Two Downtown Rockford historic buildings which will going under transformative renovation have bee selected as this years new ornaments added to the Rockford Landmark Ornament collection at J.R. Kortman Cents for Design at 107 North Main Street.The Iconic Building (formerly the Rockford News Tower) and the Times Theater are now part this of unique collection of hand painted ornaments that have been created for J.R. Kortman of local landmarks since 1997.
“Both the Iconic Building and the Times Theater have exciting proposed plans to be reenergised into venues that will be great entertainment and cultural assets to our Downtown that can be enjoyed by residents and visitors alike,” said Doc Slafkosky, co-owner at J.R. Kortman. ‘We thought this was a perfect time to recognize these two Art Deco inspired landmarks.”
Other recent additions to the Landmark Collection include the Elks Lodge, the Embassy Suites Hotel, Coronado Theatre and the Rockford Armory. All are on Main Street and are official Registered National Landmark.
Alexander Liberman’s “Symbol” sculpture in Sinnissippi Park along the river is by far the best selling ornament of all other buildings and places that have been made into ornaments since we started commissioning them back in 1997, said Slafkosky. “It really has become Rockford’s definitive landmark!”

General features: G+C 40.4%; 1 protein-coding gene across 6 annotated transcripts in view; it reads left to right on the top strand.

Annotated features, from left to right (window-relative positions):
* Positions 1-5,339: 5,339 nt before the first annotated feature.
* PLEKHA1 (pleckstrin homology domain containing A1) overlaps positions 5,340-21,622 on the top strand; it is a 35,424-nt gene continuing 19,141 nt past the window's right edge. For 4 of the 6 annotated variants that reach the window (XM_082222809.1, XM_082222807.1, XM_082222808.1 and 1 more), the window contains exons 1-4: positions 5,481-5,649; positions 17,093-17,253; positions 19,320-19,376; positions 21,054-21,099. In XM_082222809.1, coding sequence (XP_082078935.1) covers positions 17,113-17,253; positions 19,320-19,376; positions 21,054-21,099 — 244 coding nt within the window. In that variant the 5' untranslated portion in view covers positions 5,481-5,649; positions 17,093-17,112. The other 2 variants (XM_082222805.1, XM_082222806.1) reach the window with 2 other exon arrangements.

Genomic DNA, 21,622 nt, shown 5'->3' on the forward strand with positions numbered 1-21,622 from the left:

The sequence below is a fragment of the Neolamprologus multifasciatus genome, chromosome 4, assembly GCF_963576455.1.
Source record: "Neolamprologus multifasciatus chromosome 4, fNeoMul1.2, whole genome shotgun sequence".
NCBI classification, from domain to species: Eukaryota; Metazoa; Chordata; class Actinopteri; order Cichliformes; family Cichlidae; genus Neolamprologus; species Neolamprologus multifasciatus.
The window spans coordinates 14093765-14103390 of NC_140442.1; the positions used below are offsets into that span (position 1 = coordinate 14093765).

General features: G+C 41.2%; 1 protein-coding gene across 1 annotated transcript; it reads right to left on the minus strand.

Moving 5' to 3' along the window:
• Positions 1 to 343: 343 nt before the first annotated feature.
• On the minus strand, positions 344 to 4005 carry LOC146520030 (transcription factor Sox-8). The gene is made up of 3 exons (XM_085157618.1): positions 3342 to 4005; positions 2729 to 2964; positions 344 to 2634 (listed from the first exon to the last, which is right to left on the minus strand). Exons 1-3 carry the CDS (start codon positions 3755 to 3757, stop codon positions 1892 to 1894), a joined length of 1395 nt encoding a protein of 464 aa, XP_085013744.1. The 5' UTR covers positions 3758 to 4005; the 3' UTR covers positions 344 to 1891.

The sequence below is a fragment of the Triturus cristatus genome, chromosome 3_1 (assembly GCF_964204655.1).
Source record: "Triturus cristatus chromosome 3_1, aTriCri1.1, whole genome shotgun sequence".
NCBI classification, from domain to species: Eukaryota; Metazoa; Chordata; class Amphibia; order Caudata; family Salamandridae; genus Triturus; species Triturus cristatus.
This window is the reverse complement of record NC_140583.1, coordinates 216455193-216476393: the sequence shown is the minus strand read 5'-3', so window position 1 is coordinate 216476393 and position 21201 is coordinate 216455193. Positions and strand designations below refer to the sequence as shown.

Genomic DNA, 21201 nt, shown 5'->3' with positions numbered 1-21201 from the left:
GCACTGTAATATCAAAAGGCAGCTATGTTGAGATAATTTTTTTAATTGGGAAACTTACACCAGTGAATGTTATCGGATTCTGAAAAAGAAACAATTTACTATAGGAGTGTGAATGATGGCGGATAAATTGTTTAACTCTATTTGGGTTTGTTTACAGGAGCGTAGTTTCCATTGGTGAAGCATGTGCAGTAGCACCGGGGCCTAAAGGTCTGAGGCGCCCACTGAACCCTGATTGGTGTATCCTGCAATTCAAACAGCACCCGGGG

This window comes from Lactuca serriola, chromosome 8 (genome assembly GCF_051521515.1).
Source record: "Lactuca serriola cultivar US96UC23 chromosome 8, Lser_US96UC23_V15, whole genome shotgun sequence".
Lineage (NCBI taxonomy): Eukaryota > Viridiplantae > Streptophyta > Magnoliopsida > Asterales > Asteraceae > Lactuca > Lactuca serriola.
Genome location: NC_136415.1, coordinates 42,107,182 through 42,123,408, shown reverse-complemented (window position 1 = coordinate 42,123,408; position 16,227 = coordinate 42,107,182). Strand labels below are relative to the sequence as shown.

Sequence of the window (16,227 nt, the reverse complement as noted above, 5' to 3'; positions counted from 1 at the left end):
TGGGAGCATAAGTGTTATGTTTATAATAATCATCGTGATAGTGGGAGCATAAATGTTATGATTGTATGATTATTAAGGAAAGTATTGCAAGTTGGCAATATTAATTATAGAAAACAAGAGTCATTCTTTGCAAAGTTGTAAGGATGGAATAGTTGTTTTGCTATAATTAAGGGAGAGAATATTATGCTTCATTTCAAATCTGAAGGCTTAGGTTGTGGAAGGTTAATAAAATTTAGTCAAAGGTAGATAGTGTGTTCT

Rockford Landmark Ornament Collection also includes the Prairie Street Brewhouse, East and West High Schools, St. Anthony Church, two views of Frank Lloyd Wright’s Laurent House, a special edition of Memorial Hall, the Beattie Park Gazebo, the Faust Landmark Building, the “Y” Log Lodge, Burpee Natural History Museum, Anderson Gardens, and Midway Theater Building.
In addition to the Swedish Historical Society’s Erlander Home, other historic houses in the collection include the “Limestone Mansion,” home to the Community Foundation of Northern Illinois, and the “Cobblestone House,” located at 2127 Broadway, one of Rockford’s oldest houses.
All the Landmark ornament images are individually hand-painted on the inside of a glass sphere, utilizing an ancient Chinese technique originally applied to “snuff” bottles. Each collectable ornament is a miniature work of art.